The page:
If each of us stops for a second and takes a moment to reflect, it would be easy to recall a time when we were hurt by someone whom we once trusted. It is likely that you can vividly remember the moment and feelings associated with the injustice. That “hurt”, even if it is years old, has most likely left a scar and damaged your ability to fully commit to a person or a goal.
In previous blogs, we have referenced Joe Rantz and his story told by Boys in the Boat. It is easy to empathize with the hurt that Joe Rantz suffered. The mind’s eye can easily create a scene that depicts a 12-year-old boy standing alone with tears streaming down his face as he watched his dad, step-mom, and brothers pull away in the family car without him after being told he was not welcome to go with them to their new, undisclosed location. In a fleeting moment, Joe’s innate instincts of family, trust, and dependence were abandoned and his survival was now solely his responsibility. Some of us have personal children who are near Joe’s age and it is unimaginable to think of them stealing food and fending for themselves.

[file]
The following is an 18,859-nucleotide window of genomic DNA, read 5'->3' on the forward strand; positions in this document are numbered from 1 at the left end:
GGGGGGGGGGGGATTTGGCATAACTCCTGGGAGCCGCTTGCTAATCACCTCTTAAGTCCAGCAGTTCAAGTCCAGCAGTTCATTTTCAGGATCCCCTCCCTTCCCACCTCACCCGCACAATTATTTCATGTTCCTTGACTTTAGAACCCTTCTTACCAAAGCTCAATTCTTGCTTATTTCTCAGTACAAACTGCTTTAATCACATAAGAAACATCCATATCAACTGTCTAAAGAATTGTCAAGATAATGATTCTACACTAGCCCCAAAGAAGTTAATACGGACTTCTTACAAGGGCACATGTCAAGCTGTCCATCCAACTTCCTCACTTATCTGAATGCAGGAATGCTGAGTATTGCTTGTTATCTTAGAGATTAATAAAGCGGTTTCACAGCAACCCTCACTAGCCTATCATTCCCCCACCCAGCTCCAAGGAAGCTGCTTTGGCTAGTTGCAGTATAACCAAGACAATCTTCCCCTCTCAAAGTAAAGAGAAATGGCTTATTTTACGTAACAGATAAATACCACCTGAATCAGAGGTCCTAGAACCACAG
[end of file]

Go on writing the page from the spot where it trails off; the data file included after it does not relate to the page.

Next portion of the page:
The betrayal that Joe experienced had ramifications on his personality and world view as he matured. Needless to say, Joe struggled with trust. Not only did he struggle in his interpersonal relationships, but his lack of trust hindered his growth as a rower. His coaches observed that Joe always held back some effort, lacking faith that his teammates would be fully invested. Joe was unable to become an elite rower until he could trust his teammates and coaches. It was not until Joe’s teammates proved to him that they were worth his trust, that they could compete as a team for the gold medal. Author Daniel J. Brown describes Rantz during this moment:
He could finally abandon all doubt, trust absolutely without reservation that he and the boy in front of him and the boys behind him would all do precisely what they needed to do at precisely the instant they needed to do it. He had known in that instant that there could be no hesitation, no shred of indecision. He had had no choice but to throw himself into each stroke as if he were throwing himself off of a cliff into a void, with unquestioned faith that the others would be there to save him